If you don’t like it you can get on with it, I said,
Others can pick and choose if you can’t.
But if Albert makes off, it won’t be for lack of telling.
You ought to be ashamed, I said, to look so antique.
(And her only thirty-one.)
I can’t help it, she said, pulling a long face,
It’s them pills I took, to bring it off, she said.
(She’s had five already, and nearly died of young George.)
The chemist said it would be alright, but I’ve never been the same.
You are a proper fool, I said.
Well, if Albert won’t leave you alone, there it is, I said,
What you get married for if you don’t want children?
HURRY UP PLEASE ITS TIME
Well, that Sunday Albert was home, they had a hot gammon,
And they asked me in to dinner, to get the beauty of it hot—
HURRY UP PLEASE ITS TIME
HURRY UP PLEASE ITS TIME
Goonight Bill. Goonight Lou. Goonight May. Goonight.
Ta ta. Goonight. Goonight.
Good night, ladies, good night, sweet ladies, good night, good night.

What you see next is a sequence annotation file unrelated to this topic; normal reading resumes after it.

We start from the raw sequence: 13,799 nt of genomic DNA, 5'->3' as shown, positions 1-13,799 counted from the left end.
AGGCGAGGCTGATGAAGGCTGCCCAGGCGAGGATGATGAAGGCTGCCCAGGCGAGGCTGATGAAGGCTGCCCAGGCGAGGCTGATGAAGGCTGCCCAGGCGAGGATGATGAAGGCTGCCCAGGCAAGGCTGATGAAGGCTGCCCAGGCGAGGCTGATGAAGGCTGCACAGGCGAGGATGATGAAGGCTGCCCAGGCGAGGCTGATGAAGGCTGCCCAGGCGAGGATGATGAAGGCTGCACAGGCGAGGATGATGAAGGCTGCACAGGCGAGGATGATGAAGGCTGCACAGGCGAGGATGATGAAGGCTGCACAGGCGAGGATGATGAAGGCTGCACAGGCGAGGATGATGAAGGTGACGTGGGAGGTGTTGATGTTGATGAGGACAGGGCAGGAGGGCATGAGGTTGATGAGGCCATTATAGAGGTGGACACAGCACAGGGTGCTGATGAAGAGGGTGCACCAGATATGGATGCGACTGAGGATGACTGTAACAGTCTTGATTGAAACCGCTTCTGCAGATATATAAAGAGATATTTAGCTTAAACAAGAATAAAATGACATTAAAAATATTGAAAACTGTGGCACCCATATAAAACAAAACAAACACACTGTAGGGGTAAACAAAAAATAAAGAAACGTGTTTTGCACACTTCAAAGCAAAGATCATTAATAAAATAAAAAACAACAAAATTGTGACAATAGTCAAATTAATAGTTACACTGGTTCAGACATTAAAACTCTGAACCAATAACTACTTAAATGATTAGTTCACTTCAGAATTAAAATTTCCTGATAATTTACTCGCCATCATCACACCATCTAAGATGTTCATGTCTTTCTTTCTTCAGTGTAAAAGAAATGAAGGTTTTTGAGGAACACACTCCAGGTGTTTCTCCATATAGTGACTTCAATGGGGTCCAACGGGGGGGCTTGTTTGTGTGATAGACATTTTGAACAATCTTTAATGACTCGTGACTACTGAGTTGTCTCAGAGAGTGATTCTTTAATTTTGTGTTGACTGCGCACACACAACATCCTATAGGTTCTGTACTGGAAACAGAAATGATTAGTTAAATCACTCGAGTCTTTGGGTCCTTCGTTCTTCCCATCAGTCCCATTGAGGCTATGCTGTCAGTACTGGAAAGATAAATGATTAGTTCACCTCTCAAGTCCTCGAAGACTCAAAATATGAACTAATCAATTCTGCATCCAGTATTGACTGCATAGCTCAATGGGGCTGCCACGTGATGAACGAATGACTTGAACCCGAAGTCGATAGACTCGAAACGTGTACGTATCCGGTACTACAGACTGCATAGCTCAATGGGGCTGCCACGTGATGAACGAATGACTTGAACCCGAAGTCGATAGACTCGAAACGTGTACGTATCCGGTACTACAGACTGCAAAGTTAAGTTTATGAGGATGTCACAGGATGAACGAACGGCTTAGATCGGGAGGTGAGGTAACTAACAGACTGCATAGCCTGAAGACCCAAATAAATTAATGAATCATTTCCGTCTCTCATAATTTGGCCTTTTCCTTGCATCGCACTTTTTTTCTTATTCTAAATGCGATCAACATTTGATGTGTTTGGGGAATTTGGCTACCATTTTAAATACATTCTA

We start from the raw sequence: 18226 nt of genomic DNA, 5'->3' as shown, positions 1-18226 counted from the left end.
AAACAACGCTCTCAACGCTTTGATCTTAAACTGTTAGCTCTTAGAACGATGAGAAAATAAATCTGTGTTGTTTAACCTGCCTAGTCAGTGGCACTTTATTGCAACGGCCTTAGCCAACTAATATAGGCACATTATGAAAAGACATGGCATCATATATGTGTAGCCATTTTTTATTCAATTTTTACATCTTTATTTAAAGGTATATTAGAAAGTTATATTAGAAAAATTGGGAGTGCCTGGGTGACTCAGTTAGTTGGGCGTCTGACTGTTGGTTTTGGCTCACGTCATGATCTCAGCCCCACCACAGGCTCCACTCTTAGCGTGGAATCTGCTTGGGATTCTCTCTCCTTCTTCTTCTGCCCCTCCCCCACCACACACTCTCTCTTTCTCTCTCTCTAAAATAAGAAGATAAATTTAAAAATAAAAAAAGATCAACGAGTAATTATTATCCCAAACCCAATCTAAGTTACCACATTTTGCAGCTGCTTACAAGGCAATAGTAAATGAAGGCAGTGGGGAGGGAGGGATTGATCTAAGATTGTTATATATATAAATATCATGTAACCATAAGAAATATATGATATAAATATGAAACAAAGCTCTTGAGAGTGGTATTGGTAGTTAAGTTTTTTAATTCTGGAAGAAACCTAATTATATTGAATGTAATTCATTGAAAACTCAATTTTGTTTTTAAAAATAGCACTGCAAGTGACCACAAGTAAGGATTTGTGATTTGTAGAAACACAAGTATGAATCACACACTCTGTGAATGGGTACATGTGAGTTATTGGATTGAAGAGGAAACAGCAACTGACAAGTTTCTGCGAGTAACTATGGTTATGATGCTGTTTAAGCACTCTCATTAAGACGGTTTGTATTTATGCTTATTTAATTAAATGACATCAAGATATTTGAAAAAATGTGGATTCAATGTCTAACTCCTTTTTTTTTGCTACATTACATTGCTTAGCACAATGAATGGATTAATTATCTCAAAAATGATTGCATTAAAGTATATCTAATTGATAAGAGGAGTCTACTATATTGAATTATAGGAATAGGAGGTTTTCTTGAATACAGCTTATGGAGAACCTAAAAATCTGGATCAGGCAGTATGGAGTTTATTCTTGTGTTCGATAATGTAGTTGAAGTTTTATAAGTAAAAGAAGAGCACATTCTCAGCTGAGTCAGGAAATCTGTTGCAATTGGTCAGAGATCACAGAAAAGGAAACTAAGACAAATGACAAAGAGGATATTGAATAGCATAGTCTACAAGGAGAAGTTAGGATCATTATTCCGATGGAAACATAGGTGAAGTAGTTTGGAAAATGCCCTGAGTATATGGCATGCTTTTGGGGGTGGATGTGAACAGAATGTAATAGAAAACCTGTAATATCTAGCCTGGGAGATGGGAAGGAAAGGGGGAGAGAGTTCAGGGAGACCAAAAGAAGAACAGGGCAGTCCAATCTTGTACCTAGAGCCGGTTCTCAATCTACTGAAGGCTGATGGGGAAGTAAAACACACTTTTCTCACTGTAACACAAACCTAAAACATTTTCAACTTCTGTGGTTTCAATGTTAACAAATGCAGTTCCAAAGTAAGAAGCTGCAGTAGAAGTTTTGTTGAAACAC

III. THE FIRE SERMON
The river’s tent is broken: the last fingers of leaf
Clutch and sink into the wet bank. The wind
Crosses the brown land, unheard. The nymphs are departed.
Sweet Thames, run softly, till I end my song.
The river bears no empty bottles, sandwich papers,
Silk handkerchiefs, cardboard boxes, cigarette ends
Or other testimony of summer nights. The nymphs are departed.
And their friends, the loitering heirs of city directors;
Departed, have left no addresses.
By the waters of Leman I sat down and wept…
Sweet Thames, run softly till I end my song,
Sweet Thames, run softly, for I speak not loud or long.
But at my back in a cold blast I hear
The rattle of the bones, and chuckle spread from ear to ear.
A rat crept softly through the vegetation
Dragging its slimy belly on the bank
While I was fishing in the dull canal